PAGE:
Title:
EVALUATING PERFORMANCE OF BINARY CLASSIFICATION SYSTEMS
Kind Code:
A1


Abstract:
Methods and apparatus are described for evaluating a binary classification system operable to classify each of a plurality of events as a first event type or a second event type. At least some of the events of the first event type are independently verifiable with reference to verification data. The binary classification system is susceptible to a first error type in which events of the first event type are classified as the second event type, and a second error type in which events of the second event type are classified as the first event type. Operation of a first configuration of the binary classification system is evaluated with reference to an objective function. The objective function is derived by expressing a number of errors of the second error type in terms of a number of errors of the first error type with reference to the verification data, and by assuming relative proportions of the first and second event types within the plurality of events.



Inventors:
Chow, Richard Tao-hwa (Sunnyvale, CA, US)
Berkhin, Pavel (Sunnyvale, CA, US)
Eneva, Elena (Mountain View, CA, US)
Klots, Boris (Belmont, CA, US)
Mayoraz, Nicolas Eddy (Cupertino, CA, US)
Parekh, Rajesh Girish (Mountain View, CA, US)
Application Number:
11/612004
Publication Date:
06/19/2008
Filing Date:
12/18/2006
Assignee:
YAHOO! INC. (Sunnyvale, CA, US)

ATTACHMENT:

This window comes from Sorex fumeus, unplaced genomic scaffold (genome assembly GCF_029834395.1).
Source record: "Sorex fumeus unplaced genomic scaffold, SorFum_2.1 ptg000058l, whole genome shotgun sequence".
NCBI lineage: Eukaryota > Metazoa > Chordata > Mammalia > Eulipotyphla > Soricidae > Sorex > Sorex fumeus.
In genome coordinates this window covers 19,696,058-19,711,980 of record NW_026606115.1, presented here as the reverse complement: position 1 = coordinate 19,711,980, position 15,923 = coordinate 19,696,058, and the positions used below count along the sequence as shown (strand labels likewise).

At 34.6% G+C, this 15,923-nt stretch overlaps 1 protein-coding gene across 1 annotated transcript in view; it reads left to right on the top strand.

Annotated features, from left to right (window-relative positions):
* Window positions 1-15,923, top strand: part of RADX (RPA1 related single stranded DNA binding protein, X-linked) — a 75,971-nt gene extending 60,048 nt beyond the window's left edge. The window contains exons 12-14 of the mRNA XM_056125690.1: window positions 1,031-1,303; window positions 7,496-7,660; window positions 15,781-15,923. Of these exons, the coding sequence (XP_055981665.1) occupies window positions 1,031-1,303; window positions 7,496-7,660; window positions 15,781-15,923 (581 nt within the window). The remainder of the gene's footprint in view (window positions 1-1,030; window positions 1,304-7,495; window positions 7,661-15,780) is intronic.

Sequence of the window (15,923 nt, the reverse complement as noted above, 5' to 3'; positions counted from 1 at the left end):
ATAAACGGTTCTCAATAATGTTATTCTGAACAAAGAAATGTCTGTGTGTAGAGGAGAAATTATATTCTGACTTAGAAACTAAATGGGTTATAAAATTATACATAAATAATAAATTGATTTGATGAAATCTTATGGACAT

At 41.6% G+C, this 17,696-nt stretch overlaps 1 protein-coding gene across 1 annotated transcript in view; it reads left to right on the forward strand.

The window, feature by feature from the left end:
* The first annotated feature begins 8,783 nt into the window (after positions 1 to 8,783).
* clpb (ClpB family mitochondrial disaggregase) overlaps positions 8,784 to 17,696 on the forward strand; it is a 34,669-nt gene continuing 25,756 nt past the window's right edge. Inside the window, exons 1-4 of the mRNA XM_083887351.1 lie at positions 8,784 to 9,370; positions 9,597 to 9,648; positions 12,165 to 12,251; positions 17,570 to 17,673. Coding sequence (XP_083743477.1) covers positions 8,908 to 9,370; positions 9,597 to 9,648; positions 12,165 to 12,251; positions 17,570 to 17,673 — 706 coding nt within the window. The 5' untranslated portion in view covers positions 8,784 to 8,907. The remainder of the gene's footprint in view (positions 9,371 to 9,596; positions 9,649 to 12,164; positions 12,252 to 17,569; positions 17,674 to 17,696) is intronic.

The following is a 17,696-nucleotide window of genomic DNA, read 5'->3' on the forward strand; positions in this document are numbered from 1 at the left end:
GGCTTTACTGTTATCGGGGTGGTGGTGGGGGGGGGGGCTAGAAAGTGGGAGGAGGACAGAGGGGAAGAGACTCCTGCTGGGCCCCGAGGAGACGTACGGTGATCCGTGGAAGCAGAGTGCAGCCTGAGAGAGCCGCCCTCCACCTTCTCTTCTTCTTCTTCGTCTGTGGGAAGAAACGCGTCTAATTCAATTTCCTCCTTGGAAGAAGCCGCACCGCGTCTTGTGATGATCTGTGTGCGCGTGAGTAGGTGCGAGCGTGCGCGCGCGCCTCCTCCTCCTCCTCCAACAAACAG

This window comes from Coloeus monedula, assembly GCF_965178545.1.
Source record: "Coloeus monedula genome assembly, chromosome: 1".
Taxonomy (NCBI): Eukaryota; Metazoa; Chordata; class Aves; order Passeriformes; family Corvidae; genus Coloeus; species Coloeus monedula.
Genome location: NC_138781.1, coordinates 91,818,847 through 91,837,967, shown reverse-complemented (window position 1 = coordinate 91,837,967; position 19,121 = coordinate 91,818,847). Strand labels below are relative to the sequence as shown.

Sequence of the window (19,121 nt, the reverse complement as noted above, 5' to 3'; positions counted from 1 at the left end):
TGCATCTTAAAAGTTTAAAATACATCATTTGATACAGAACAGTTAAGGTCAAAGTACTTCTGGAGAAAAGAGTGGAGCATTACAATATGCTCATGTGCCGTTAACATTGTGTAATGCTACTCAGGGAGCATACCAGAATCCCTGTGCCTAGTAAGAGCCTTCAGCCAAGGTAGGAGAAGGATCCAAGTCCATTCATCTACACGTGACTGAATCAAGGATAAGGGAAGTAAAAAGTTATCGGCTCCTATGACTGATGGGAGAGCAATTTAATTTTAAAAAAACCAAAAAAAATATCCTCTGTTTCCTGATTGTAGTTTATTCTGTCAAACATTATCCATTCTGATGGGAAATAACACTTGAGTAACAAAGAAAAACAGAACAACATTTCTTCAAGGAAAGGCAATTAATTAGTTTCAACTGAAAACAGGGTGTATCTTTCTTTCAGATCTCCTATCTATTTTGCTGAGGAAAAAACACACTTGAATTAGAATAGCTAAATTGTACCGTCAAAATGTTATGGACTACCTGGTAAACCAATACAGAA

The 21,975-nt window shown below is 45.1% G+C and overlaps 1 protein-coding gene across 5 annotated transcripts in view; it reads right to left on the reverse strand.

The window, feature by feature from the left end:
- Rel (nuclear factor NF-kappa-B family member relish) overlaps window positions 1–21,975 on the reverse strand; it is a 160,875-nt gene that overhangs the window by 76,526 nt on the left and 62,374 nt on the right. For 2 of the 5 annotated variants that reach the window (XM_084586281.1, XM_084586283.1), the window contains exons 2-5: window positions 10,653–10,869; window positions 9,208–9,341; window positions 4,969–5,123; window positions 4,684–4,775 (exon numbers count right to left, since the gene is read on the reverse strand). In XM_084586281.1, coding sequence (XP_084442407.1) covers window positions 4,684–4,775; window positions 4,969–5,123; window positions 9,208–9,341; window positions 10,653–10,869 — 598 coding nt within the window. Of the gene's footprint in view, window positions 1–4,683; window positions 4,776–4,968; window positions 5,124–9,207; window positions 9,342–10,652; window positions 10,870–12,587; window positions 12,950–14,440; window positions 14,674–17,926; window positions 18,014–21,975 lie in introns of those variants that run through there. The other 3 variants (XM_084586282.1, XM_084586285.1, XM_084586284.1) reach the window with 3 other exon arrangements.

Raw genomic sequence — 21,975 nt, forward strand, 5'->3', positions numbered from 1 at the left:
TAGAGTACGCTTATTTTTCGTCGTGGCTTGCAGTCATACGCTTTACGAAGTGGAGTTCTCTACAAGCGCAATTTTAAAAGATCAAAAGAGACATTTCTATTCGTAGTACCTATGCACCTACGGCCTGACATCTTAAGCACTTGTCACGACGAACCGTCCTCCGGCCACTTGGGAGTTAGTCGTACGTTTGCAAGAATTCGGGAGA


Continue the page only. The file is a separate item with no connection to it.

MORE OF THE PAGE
Primary Class:
Other Classes:
705/318, 714/E11.02, 705/7.28
International Classes:
G06F11/00; G06Q10/00
View Patent Images:



Foreign References:
WO2002065455A12002-08-22
Other References:
IBM, Optimal Tri-State Classifier Using ROC Analysis, Published October 4, 2004 at IP.com
Juang, Minimum Classification Error Rate Methods for Speech Recognition, IEEE Transactions on Speech and Audio Processing, Vol. 5, No. 3, May 1997
Primary Examiner:
SIGMOND, BENNETT M
Attorney, Agent or Firm:
Weaver Austin Villeneuve & Sampson - YAH1 (P.O. BOX 70250, OAKLAND, CA, 94612-0250, US)
Claims:
What is claimed is:

1. A computer-implemented method for evaluating a binary classification system operable to classify each of a plurality of events as a first event type or a second event type, at least some of the events of the first event type being independently verifiable with reference to verification data, the binary classification system being susceptible to a first error type in which events of the first event type are classified as the second event type, and a second error type in which events of the second event type are classified as the first event type, the method comprising evaluating operation of a first configuration of the binary classification system with reference to an objective function, the objective function having been derived by expressing a number of errors of the second error type in terms of a number of errors of the first error type with reference to the verification data, and by assuming relative proportions of the first and second event types within the plurality of events.

2. The method of claim 1 further comprising evaluating operation of a second configuration of the binary classification system with reference to the objective function, and comparing values of the objective function for the first and second configurations.

3. The method of claim 1 wherein evaluating operation of the binary classification system with reference to the objective function comprises attempting to minimize a value of the objective function.